Hopefully you’ve had a chance to meet Lucina and Celeste, our two new fingering weight yarns from Space Cadet Creations. We always love the creativity and talent that goes into making hand-dyed yarns – not to mention the fun surprise that is seeing it all when it arrives! But behind all the yarn, there’s usually a story or two to be told. I wrote to Stephanie Alford, the dyer behind Space Cadet Creations, and she was gracious enough to write me a big long email all about who she is and what she does. [Then I told her that I’d edit it all into a narrative, but I think you’ll like her words much more than mine, so we’re going to do a little Q-and-A instead.]
So, first things first. Where are you from?
I’ve lived my life split between Britain and the United States. I was born in Pittsburgh to British parents and, when I was young, I grew up in a big community of British immigrants. But I went to an American school and made American friends, so I also had a very American childhood. I moved back to the UK right after graduating from university, and stayed there until three years ago. I’ve literally lived half my life in each country, and they are both home to me. It’s both a blessing and a curse — when I’m in one country, I miss the other, and when I’m in the other, I miss the first!
I see from your website that you spin, knit, weave and crochet a little, and you have a degree in Textiles and Clothing – and this was all before you started dyeing. What got you hooked?
Looking back, I can see I have always been drawn to the fiber arts, but it’s taken me all my life to realise it. I remember when I was about 11, we went to a pioneer re-enactment day and I was completely fascinated by the woman spinning fleece on a wheel, and begging my mother for lessons. The woman came round to our house to teach me — I loved the spinning but hated the carding and she insisted you had to card lots and lots first… and so I didn’t stick with spinning. I tried it again years later, when the community center near my house in England offered a spinning and weaving class. Most of the women in the class were shepherdesses and I’d buy my fleeces from them fresh off their sheeps’ backs. And I found that I still hated carding, so I started to spin straight from the fleece, uncarded and in the grease. And I discovered that, without having to card, I love spinning!
At university, I flailed around from one major to another until I finally settled on Textiles and Clothing. I had no real talent for fashion or for design, but I love everything I learned about fiber composition, textile chemistry, and clothing history. I distinctly remember waking up on Thanksgiving morning of my sophomore year with an overwhelming desire to learn to knit. I have no idea why – no one I knew knit, hand-knitting wasn’t even mentioned in my classes, I’d never seen a knitting magazine and this was way before the Internet. And, yet, for some reason, I woke up that morning and knew – knew even before I’d sat up in bed! – that I needed to learn how to knit. I taught myself from a copy of Vogue Knitting: the Ultimate Knitting Book and started a cardigan about two weeks later …in cream acrylic yarn! I still have it — the yarn is hideous, but I love every stitch.
That sounds like something lots of us can relate to! So it wasn’t until later that you began dyeing?
I moved back to the US just as Ravelry was starting to take off and then met some of the members of the Pittsburgh indie fiber arts community – incredibly talented women whose work got me feeling turbo-charged! I started to experiment with dyeing and… oh, I loved it! I felt like I’d finally found my fiber-arts calling! After the encouragement of my friends and knitting group, I set up my studio and started SpaceCadet Creations. Would you believe, for the first three months of the business, my studio had no running water?! And I’m married to a plumber! Eventually, I threatened to ring one of the guys my husband works with and pay them to do the plumbing. And guess what? I had running water the very next day!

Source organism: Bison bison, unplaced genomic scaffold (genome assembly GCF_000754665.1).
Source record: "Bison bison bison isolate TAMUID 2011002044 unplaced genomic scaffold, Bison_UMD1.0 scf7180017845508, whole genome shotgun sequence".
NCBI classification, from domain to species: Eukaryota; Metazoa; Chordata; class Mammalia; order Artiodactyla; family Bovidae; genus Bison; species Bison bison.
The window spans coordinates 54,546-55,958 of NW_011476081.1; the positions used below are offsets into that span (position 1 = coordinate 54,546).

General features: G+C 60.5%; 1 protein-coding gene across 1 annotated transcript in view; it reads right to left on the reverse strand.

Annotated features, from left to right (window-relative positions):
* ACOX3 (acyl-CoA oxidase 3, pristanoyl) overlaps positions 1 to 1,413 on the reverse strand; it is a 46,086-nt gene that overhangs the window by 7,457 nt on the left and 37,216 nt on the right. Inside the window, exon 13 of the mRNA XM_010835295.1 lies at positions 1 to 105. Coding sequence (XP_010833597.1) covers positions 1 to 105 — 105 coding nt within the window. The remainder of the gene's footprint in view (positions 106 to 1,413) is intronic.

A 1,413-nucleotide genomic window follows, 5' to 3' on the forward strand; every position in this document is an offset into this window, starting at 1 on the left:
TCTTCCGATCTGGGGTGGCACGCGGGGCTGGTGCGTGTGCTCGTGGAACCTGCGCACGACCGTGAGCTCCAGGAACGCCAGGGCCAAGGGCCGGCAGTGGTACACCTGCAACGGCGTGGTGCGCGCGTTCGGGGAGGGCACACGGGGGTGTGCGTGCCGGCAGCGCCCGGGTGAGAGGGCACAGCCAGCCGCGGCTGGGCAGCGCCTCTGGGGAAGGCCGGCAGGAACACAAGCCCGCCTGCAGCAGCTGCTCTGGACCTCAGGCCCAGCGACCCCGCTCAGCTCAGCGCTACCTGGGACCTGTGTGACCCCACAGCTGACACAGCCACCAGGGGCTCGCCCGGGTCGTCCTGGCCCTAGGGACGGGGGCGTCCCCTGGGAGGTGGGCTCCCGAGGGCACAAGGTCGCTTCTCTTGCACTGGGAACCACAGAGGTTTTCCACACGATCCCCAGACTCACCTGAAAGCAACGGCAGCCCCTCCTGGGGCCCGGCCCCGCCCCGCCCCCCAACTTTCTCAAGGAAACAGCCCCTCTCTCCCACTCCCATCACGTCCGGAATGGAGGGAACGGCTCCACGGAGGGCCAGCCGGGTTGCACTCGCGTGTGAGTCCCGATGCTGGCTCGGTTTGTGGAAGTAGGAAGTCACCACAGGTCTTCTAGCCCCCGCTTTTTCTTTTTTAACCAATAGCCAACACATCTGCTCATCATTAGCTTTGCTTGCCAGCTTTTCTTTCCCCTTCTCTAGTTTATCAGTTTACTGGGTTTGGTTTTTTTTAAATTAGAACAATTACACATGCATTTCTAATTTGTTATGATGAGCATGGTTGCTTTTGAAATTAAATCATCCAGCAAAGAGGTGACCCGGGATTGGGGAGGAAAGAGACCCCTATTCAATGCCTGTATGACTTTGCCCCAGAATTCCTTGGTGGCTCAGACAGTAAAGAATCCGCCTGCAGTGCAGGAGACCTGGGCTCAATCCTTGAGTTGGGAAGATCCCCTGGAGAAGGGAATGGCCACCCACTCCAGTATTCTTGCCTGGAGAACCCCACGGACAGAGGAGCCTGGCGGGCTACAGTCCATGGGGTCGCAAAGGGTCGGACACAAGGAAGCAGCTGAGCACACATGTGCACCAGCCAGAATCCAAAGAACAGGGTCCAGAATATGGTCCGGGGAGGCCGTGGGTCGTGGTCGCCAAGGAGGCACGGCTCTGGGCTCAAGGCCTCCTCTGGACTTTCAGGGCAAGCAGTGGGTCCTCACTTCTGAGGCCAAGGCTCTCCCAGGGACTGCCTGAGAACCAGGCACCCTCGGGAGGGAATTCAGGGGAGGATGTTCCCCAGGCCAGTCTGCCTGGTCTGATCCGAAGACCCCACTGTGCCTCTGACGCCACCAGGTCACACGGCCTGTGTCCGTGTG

You say you dye from primaries – what does that actually mean?
When I first started dyeing, I made a list of all the dye colours I wanted to get… and then I added up the cost! So instead, I bought just the primaries plus black, and decided to mix my own colours to begin with. But once I started dyeing from primaries, I realised I really like it — there’s a real art to seeing a colour in your mind and then mixing dyes by hand to hit it exactly. It makes every colourway feel really special to me — I didn’t just dye the yarn, I created the colours from scratch.
Everybody has a favorite color – and colors they don’t like. How does that work as a dyer?
You can easily find yourself just sticking to the colours you love and never dyeing the ones you don’t, which isn’t good! For instance, last year I realised I was really avoiding yellow — it’s just not my colour — and I decided to make myself dye more yellow. It was so hard to do! At first, everything I dyed just felt wrong, none of the shades would work for me — it was really depressing. But then I realised that even if yellow didn’t work for me, both gold and honey did. So I warmed things up a bit and tried again and… fell completely in love with what came out of the pot! Now I add golds into a lot of my colourways and, every time I do, I feel like I’ve created something really special.
Finally, what’s really fulfilling about what you do?
One of the most exciting things for me is knowing that what I create isn’t the finished product, it’s a part of other people’s finished objects. I want to give my customers’ projects wonderful, intense colour — colour that stays in their minds even after they’ve stopped working on their projects.
I want to extend a big thank you again to Stephanie for sharing a bit of her story, her enthusiasm, and her process with us. Of course, because we’re all space cadets too, I think this is a great match-up!